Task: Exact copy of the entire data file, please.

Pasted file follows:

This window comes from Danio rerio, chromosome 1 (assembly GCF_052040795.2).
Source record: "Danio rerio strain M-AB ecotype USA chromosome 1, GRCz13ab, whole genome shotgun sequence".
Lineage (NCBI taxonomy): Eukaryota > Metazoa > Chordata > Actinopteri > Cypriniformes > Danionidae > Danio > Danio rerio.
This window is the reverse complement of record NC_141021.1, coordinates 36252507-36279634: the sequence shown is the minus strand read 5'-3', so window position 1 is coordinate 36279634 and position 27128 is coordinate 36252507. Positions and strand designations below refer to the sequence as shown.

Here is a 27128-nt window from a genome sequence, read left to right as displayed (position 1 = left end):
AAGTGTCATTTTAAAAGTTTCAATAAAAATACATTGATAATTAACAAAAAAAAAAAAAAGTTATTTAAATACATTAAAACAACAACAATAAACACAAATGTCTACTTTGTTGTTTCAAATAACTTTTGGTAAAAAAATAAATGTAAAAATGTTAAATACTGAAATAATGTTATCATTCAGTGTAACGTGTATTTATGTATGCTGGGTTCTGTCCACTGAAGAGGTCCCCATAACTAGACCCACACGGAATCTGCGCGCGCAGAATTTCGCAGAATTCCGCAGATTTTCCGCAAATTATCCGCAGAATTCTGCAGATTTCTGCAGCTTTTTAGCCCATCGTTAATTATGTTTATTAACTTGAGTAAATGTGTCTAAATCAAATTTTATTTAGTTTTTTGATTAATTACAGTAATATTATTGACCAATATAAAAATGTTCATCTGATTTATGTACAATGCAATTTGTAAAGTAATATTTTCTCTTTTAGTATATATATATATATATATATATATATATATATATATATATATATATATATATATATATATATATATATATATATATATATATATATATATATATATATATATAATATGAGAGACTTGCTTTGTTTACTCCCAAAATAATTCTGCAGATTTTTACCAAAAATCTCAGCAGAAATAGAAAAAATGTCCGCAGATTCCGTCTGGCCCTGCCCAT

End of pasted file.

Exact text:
This window comes from Danio rerio, chromosome 1 (assembly GCF_052040795.2).
Source record: "Danio rerio strain M-AB ecotype USA chromosome 1, GRCz13ab, whole genome shotgun sequence".
Lineage (NCBI taxonomy): Eukaryota > Metazoa > Chordata > Actinopteri > Cypriniformes > Danionidae > Danio > Danio rerio.
This window is the reverse complement of record NC_141021.1, coordinates 36252507-36279634: the sequence shown is the minus strand read 5'-3', so window position 1 is coordinate 36279634 and position 27128 is coordinate 36252507. Positions and strand designations below refer to the sequence as shown.

Here is a 27128-nt window from a genome sequence, read left to right as displayed (position 1 = left end):
AAGTGTCATTTTAAAAGTTTCAATAAAAATACATTGATAATTAACAAAAAAAAAAAAAAGTTATTTAAATACATTAAAACAACAACAATAAACACAAATGTCTACTTTGTTGTTTCAAATAACTTTTGGTAAAAAAATAAATGTAAAAATGTTAAATACTGAAATAATGTTATCATTCAGTGTAACGTGTATTTATGTATGCTGGGTTCTGTCCACTGAAGAGGTCCCCATAACTAGACCCACACGGAATCTGCGCGCGCAGAATTTCGCAGAATTCCGCAGATTTTCCGCAAATTATCCGCAGAATTCTGCAGATTTCTGCAGCTTTTTAGCCCATCGTTAATTATGTTTATTAACTTGAGTAAATGTGTCTAAATCAAATTTTATTTAGTTTTTTGATTAATTACAGTAATATTATTGACCAATATAAAAATGTTCATCTGATTTATGTACAATGCAATTTGTAAAGTAATATTTTCTCTTTTAGTATATATATATATATATATATATATATATATATATATATATATATATATATATATATATATATATATATATATATATATATATATATATATATATATATATATAATATGAGAGACTTGCTTTGTTTACTCCCAAAATAATTCTGCAGATTTTTACCAAAAATCTCAGCAGAAATAGAAAAAATGTCCGCAGATTCCGTCTGGCCCTGCCCAT